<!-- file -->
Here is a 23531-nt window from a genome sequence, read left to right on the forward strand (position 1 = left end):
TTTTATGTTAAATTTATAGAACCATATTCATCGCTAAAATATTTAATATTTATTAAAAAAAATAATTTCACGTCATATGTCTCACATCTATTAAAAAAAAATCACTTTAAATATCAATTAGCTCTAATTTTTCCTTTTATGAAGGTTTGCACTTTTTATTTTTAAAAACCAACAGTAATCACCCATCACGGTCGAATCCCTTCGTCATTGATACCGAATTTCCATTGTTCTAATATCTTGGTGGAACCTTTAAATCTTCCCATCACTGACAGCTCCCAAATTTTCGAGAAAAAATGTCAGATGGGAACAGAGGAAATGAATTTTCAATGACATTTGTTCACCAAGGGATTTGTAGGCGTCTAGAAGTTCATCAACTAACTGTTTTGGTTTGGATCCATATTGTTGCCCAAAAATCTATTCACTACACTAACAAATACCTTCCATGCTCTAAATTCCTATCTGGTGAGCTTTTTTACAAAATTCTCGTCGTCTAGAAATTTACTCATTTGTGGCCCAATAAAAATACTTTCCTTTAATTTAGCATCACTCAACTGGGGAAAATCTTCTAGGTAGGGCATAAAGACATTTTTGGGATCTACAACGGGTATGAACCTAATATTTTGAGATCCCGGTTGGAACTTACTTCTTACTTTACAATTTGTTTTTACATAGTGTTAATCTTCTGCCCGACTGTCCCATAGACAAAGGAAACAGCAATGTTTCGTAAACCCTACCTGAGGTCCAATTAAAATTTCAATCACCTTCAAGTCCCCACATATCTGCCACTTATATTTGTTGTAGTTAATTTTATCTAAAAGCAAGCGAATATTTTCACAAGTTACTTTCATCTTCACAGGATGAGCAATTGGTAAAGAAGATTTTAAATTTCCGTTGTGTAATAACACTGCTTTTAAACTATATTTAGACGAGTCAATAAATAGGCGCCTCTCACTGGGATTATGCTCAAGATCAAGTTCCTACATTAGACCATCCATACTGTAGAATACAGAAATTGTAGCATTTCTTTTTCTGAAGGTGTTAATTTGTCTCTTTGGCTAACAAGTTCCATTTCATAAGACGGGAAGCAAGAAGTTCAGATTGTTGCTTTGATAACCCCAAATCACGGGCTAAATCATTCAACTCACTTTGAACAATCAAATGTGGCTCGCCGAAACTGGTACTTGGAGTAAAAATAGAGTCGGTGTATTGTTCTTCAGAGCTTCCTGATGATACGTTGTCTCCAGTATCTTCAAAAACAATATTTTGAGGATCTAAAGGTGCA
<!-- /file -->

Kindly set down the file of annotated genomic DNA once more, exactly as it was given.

Here is a 23531-nt window from a genome sequence, read left to right on the forward strand (position 1 = left end):
TTTTATGTTAAATTTATAGAACCATATTCATCGCTAAAATATTTAATATTTATTAAAAAAAATAATTTCACGTCATATGTCTCACATCTATTAAAAAAAAATCACTTTAAATATCAATTAGCTCTAATTTTTCCTTTTATGAAGGTTTGCACTTTTTATTTTTAAAAACCAACAGTAATCACCCATCACGGTCGAATCCCTTCGTCATTGATACCGAATTTCCATTGTTCTAATATCTTGGTGGAACCTTTAAATCTTCCCATCACTGACAGCTCCCAAATTTTCGAGAAAAAATGTCAGATGGGAACAGAGGAAATGAATTTTCAATGACATTTGTTCACCAAGGGATTTGTAGGCGTCTAGAAGTTCATCAACTAACTGTTTTGGTTTGGATCCATATTGTTGCCCAAAAATCTATTCACTACACTAACAAATACCTTCCATGCTCTAAATTCCTATCTGGTGAGCTTTTTTACAAAATTCTCGTCGTCTAGAAATTTACTCATTTGTGGCCCAATAAAAATACTTTCCTTTAATTTAGCATCACTCAACTGGGGAAAATCTTCTAGGTAGGGCATAAAGACATTTTTGGGATCTACAACGGGTATGAACCTAATATTTTGAGATCCCGGTTGGAACTTACTTCTTACTTTACAATTTGTTTTTACATAGTGTTAATCTTCTGCCCGACTGTCCCATAGACAAAGGAAACAGCAATGTTTCGTAAACCCTACCTGAGGTCCAATTAAAATTTCAATCACCTTCAAGTCCCCACATATCTGCCACTTATATTTGTTGTAGTTAATTTTATCTAAAAGCAAGCGAATATTTTCACAAGTTACTTTCATCTTCACAGGATGAGCAATTGGTAAAGAAGATTTTAAATTTCCGTTGTGTAATAACACTGCTTTTAAACTATATTTAGACGAGTCAATAAATAGGCGCCTCTCACTGGGATTATGCTCAAGATCAAGTTCCTACATTAGACCATCCATACTGTAGAATACAGAAATTGTAGCATTTCTTTTTCTGAAGGTGTTAATTTGTCTCTTTGGCTAACAAGTTCCATTTCATAAGACGGGAAGCAAGAAGTTCAGATTGTTGCTTTGATAACCCCAAATCACGGGCTAAATCATTCAACTCACTTTGAACAATCAAATGTGGCTCGCCGAAACTGGTACTTGGAGTAAAAATAGAGTCGGTGTATTGTTCTTCAGAGCTTCCTGATGATACGTTGTCTCCAGTATCTTCAAAAACAATATTTTGAGGATCTAAAGGTGCA